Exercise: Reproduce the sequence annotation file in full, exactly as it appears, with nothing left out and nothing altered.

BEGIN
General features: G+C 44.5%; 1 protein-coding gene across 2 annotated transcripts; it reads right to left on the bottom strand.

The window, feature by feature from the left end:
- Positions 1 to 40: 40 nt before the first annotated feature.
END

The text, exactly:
General features: G+C 44.5%; 1 protein-coding gene across 2 annotated transcripts; it reads right to left on the bottom strand.

The window, feature by feature from the left end:
- Positions 1 to 40: 40 nt before the first annotated feature.